You might be right, Rickard. I still want to note that Robin argued against drowning Gumshoe players in information, here.

    Since I don't really run in the onion layers style anymore, I don't have enough experience either way. With my style I prefer to be more selective with info, since info dumps can come at a significant attention span cost. At least for me since I'm easily bored by droning GMs♥
  • edited April 2018


    Here we differ; I tend to want to resolve the situation via fictional positioning alone and skip the roll.

    Oh, we don't differ too much actually; if fictional positioning is clear enough to solve the situation or a roll won't generate an interesting result, we skip it too. Though whenever fictional positioning turns out to be something like "rocks fall..." I will give the players their rolls anyway before stating that "...everyone dies", "you all suffer 2d6 bludgeoning damage" or "you are miraculously alive and unscathed" :P
  • edited April 2018
    Random thought:

    Social interaction flow chart for the players to look at. For any question that's already answered, skip ahead to the next one.
    What opportunities can this NPC provide for us?
    ----- Which of those is our first priority?
    ----- ----- How might we get them to help us with that?
    ----- ----- ----- Which approach do we try first?
    ----- ----- ----- Second?
    ----- ----- ----- Third?
    ----- Which of those is our second priority?
    etc.

    Every time you want to jump to a new question, you can ask the GM the prior question. The GM will then confirm what the characters have learned, listing both knowns and unknowns.
    Might be a good training tool, to get players in the habit of thinking in an organized, purposeful fashion...

    And then, y'know, a little mind-reading, such that the GM can list more knowns than unknowns, could also help.

    I recently ran Delve for the first time in a while, and I was surprised by how much the players felt they had to work with based just on the results of their supernatural perception powers, none of which give direct GM-to-player answers.
  • If a detailed list like the above were valuable enough, one could always fill it with mechanical triggers. Sometimes you can sustain that "fiction to fiction" feel if you zoom in far enough.

    Potential rolls:
    - elicit opportunities
    - spot opportunity
    - assess opportunity (urgency, actionability, reward)
    - assess approach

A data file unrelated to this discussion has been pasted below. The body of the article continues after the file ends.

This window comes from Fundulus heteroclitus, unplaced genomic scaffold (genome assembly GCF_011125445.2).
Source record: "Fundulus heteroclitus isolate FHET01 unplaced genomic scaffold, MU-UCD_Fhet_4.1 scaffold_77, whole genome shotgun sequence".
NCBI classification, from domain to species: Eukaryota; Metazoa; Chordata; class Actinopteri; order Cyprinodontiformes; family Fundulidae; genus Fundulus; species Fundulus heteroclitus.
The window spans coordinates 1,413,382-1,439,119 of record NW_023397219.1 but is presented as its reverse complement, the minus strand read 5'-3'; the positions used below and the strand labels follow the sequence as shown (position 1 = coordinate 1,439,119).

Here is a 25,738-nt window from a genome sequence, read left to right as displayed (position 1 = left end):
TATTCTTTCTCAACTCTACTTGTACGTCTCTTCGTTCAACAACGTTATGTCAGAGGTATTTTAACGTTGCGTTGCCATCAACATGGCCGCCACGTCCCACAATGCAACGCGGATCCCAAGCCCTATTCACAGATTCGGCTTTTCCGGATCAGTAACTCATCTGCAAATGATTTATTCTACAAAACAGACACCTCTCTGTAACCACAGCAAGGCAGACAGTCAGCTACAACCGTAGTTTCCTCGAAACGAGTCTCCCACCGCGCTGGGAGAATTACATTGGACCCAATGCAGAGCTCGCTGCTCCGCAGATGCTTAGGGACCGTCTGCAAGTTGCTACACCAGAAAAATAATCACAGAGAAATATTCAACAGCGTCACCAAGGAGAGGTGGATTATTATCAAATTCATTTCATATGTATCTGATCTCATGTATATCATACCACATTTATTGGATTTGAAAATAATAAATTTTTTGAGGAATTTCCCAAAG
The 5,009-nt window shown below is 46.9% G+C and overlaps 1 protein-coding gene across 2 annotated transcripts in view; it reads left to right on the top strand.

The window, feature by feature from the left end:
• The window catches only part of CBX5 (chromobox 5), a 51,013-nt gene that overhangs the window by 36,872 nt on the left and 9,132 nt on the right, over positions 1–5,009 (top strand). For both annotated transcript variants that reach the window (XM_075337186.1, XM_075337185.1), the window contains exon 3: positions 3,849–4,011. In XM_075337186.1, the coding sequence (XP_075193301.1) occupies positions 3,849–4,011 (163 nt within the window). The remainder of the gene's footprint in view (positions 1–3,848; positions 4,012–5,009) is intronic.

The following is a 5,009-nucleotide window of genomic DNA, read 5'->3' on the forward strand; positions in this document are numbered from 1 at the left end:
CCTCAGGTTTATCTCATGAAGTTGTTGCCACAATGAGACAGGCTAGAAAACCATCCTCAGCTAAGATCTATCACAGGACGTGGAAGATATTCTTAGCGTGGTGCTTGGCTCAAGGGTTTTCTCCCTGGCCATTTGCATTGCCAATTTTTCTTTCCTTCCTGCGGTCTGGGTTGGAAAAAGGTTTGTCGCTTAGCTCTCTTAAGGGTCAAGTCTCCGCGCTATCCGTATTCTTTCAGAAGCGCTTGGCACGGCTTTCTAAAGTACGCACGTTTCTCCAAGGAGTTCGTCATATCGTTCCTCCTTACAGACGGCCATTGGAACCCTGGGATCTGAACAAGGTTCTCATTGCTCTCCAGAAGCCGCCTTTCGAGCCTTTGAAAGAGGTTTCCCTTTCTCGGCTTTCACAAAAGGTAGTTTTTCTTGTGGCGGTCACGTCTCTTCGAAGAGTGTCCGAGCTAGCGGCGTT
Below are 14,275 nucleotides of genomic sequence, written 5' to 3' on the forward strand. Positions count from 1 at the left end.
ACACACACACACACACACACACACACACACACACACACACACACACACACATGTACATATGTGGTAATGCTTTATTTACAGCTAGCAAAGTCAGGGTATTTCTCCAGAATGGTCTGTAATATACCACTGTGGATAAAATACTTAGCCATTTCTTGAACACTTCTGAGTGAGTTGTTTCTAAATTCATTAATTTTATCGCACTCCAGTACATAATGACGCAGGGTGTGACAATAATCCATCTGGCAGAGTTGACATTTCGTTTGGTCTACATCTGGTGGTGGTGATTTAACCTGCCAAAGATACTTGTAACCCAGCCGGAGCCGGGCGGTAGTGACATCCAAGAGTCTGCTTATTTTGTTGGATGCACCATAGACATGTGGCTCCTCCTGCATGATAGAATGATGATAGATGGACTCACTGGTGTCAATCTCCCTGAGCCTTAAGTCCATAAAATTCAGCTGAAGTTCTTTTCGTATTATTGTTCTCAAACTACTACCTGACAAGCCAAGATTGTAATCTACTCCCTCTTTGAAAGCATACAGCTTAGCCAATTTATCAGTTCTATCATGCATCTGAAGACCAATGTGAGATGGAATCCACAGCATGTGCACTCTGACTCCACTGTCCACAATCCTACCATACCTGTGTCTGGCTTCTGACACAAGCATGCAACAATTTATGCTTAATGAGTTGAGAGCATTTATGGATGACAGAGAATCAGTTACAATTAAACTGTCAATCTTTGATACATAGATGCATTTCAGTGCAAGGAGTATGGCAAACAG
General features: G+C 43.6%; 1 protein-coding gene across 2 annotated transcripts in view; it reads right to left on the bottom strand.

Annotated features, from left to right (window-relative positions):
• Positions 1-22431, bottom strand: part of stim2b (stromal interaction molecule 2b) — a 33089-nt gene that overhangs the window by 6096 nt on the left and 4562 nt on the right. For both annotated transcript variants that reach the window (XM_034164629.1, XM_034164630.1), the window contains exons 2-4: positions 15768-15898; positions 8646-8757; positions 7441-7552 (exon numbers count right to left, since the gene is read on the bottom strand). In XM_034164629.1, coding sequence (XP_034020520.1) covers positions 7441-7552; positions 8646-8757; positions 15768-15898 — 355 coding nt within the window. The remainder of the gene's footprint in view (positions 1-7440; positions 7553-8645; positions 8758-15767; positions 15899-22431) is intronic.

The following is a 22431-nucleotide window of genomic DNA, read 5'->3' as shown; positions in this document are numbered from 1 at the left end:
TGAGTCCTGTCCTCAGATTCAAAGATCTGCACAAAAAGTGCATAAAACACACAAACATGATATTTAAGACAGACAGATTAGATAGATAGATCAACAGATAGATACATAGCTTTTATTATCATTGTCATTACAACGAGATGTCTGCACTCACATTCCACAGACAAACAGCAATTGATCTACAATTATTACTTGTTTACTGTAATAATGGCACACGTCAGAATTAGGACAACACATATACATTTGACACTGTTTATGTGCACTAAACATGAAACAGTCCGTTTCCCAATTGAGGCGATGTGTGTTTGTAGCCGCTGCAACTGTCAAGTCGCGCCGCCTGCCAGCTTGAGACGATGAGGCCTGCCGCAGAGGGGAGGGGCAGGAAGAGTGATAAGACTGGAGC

If you want to cover every base you'd roll a ton, but there should be a cost to doing so, e.g. a chance (escalating?) that the NPC gets fed up with the conversation.

    In the end, once an opportunity is chosen and an approach is pursued, the final determination of "Do we get what we want from this NPC or not?" needs to factor in the prior steps. If we're using a roll, then correctly choosing an approach, and executing it well, both need to up the odds on that roll.

    As I type this out, this is starting to feel like a bad idea. But I wanted to get "zoom way in" on the table before I forgot.
  • I still think something like "Let Me Clarify" from boffer LARPs is a great approach, one that minimizes or even, ideally, eliminates OOC communication.

    How it works is that there is a short list of phrases, say 3 at most, that the GM establishes with the players before the game begins. Those phrases, though spoken in-character by an NPC, carry an OOC meaning as well.

    "Let Me Clarify" is actually the only one in use in the Accelerant system, that I know of. It means, "what I'm about to say is true." It's mainly used to deliver instructions about how a particular challenge works. You can see the utility: perhaps the NPC is otherwise shifty or untrustworthy! But the GMs still need a way to deliver this information! And at the same time, "Let me clarify" is just something people say sometimes.

    But I think that, to get at what you want, you'd need 1-2 more phrases. "That's all I know" or "I can't tell you any more about that" could be the signal to move on, to either end the conversation or move on to a new line of discussion.